We arrived at the village of Kolunapaka expecting to see Kulpakji, a small, ancient Jain shwetambar tirth in semi-ruins. Instead, we found the new, well-kept temple surrounded by gardens, accommodations, museum, dining facilities and more. We spent the next few hours sorting the contradictions, tying the stories of past and present.
- First Impressions of Kulpakji Jain Swetambar Mandir
- Stories of Kolunapaka’s History
- Important Jain Statues in Kolunapaka
- Kulpakji Museum, a Rich Collection of Jain Artifacts
- Food at Kulpakji Bhojanshala in Kolunapaka
- Accommodation/Dharamshala in Kulpakji Temple, a Jain Tirth
- What to Wear at Kulpakji Temple
- Kulpakji Hours and Important Dates
- Tips to Visit Kulpakji Jain Tirth of South India
- People at Kulpakji Temple
- Restoration of Kulpakji Temple
- Related Articles
I visited Kulpakji because as a Jain and a history buff, I was curious about Jain history in Telangana and I had a few hours before my flight. As the presence of global technology giants in Hyderabad is booming, so is the growth of business travelers. However, there are few options for local hosts to take their business partners other than shopping, Ramoji film city, Charminar, Birla temple, Hussain Sagar Lake, Salar Jung Museum and Golkonda fort. The long history of Kulpakji should attract business travelers that are curious about Indian history.
First Impressions of Kulpakji Jain Swetambar Mandir
As we entered the grand gate of the Kulpakji complex, friendly guards greeted us and showed us where to park.
The path straight ahead leads into the all important Kulpakji temple of Kolunapaka.
Inside the main temple is a passage along the perimeter lined with statues, a central hall and narrow passages leading up to the three main statues of Adinath Bhagwan, MahavirSwamii, and NeminathBhagwann.
The first room next to the entrance is the office that dispenses lunch coupons, does accommodation assignment and answers visitor questions.
Stories of Kolunapaka’s History
Like any ancient site, Kulpakji has many legends and mythological folk tales that have been passed down over hundreds or thousands of years. Quite likely the tales have evolved with each generation. Different sources tell different timelines of the temple. Some sources indicate a start in the 7th century, others say the temple is 2,000 years old and yet others say its much older. I couldn’t to tell the exact timeframe.
According to the information pamphlet at Kulpakji temple – Prabhu Surya ji, an ancient scholar, wrote a detailed narration of the birth of Manikya Dev’s statue. (Manikya Dev is the local name for Adinath Bhagwan, the first Tirthankar) statue – Once upon a time on Ashtapath mountain, Bharath Chakravarti established magnificent jewel-studded statues of the 24 Tirthankars. The statue of Adinath Bhagwan was sculpted with all important symbols on arms, hair, navel etc to provide maximum benefit to its worshipper. Manikya Dev’s statue was worshipped by some of the greatest people that lived in Bharat (India) over the centuries.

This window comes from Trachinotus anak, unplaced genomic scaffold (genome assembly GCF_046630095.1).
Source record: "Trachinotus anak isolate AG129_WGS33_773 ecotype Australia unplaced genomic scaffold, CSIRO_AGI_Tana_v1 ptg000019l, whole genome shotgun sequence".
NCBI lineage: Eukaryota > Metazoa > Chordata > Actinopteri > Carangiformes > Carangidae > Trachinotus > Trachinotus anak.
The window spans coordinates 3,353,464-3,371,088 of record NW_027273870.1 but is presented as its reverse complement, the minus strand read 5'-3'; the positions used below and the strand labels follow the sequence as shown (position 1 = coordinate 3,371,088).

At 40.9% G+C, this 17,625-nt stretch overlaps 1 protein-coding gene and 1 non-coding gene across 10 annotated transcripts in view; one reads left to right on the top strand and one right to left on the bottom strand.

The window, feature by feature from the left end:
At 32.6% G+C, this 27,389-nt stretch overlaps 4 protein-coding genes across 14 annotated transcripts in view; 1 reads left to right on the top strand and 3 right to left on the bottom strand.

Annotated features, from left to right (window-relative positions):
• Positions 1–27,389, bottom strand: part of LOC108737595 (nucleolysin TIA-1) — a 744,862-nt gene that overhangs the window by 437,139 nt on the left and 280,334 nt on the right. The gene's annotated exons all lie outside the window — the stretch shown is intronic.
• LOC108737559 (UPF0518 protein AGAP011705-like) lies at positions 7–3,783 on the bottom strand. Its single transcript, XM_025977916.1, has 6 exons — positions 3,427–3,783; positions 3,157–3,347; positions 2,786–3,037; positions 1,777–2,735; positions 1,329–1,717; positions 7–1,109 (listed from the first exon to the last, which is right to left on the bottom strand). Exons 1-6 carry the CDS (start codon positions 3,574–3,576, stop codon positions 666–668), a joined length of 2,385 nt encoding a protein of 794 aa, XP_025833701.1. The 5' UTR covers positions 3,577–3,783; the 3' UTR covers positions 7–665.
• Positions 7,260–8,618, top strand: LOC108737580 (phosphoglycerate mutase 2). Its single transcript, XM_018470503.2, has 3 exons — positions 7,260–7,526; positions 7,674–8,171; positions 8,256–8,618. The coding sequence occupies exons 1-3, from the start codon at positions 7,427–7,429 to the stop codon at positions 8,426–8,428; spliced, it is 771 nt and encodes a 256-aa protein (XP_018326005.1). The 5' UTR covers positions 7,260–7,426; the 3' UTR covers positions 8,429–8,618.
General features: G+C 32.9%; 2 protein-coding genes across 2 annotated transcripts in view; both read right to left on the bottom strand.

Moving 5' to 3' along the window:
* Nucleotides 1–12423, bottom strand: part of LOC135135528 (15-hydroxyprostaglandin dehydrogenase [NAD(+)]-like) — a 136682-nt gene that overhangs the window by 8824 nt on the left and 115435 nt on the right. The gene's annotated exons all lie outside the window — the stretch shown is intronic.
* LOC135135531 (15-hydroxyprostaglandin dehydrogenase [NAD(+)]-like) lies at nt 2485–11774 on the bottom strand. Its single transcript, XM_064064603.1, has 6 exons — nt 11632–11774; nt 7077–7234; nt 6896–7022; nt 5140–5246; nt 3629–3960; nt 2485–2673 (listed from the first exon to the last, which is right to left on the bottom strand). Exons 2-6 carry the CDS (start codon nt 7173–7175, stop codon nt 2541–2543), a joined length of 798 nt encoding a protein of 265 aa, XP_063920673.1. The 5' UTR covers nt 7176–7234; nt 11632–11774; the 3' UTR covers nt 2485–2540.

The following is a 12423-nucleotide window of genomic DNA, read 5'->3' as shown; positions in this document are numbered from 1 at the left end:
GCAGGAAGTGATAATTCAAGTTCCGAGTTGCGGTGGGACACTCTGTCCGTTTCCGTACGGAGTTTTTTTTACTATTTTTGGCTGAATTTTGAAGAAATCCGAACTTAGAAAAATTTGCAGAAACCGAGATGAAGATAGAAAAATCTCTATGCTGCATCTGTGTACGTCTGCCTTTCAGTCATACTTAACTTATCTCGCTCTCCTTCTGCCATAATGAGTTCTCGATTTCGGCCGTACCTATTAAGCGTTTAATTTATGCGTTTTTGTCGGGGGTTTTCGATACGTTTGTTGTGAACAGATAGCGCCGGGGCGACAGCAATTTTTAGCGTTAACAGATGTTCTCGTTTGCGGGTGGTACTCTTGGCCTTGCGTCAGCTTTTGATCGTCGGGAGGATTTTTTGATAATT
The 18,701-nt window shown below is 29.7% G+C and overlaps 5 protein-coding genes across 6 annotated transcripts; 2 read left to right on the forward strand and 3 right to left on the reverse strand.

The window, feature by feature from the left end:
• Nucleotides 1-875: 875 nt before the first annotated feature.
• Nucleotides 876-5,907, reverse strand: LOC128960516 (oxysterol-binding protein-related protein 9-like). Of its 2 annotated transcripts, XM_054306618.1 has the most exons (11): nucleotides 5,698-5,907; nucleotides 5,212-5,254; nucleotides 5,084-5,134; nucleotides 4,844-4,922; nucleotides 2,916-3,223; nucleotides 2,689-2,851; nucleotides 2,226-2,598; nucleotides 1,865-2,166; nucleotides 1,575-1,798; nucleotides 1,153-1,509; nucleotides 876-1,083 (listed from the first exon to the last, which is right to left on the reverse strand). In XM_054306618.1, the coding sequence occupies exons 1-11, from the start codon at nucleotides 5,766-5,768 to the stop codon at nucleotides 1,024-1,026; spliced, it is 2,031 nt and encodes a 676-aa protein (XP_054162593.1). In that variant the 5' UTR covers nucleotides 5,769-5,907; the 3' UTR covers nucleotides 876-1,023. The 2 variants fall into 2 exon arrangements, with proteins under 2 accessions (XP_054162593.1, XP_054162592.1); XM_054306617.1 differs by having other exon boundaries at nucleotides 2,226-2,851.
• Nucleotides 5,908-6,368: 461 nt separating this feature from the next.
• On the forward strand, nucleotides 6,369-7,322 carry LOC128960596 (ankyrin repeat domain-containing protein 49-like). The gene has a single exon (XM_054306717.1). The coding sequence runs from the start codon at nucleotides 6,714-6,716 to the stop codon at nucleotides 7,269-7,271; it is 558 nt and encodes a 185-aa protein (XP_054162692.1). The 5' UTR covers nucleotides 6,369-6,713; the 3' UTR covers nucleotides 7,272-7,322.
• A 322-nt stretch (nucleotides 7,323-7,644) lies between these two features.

One time Narad Muni (the messenger/gossip spreader) was visiting earth on Vaitadia Parvati and heard all about the magnificence of Manikya Dev’s statue. He inquired about its origins and learned that it was brought from Ayodhya and was of utmost importance. Upon learning all about the statue Narad muni went to Indra Bhawan’s court in heaven and narrated the magnificence of the statue. So, Indra Bhagwan acquired the statue for the Gods to worship.
Later Queen Mandodari heard of the statue and had the urge to worship. When King Ravana, the great Brahmin scholar learned of his queen’s desire, he procured Manikya Dev’s statue from Indra Dev for her. She became a devout worshipper and took great care of it. (Read Ravana’s story)
Many years later, Manikya Dev visited Queen Mandodari in her dreams and told her of the upcoming devastation of Lanka and death of Ravana. When Queen Mandodari urged Ravan to not kidnap Sita Devi and warned him of the horrors it would cause and Ravan dismissed her warnings, Mandodari knew something had to be done. To save Manikya Dev’s statue, she had it submerged in the ocean where it was worshipped by the Ocean gods.
A few centuries later, Jain King Shankar of Kalyan city of Kannand kingdom of Southern India was very distressed because of Mithya Devi’s spread of havoc through his kingdom. At that time, Padmavati Devi had a vision of Manikya Dev’s statue. She heard in the dream that if the king brought Manikya Dev’s statue from the Ocean, it would cure all the problems of his kingdom. So, the king started worshipping with powerful yagnas and mantras. The Ocean God appeared and offered all kinds of valuable jewels. But King Shankar only wanted the statue of Manikya Dev that had been worshipped by Queen Mandodari. The Ocean King gave the statue to the King with some conditions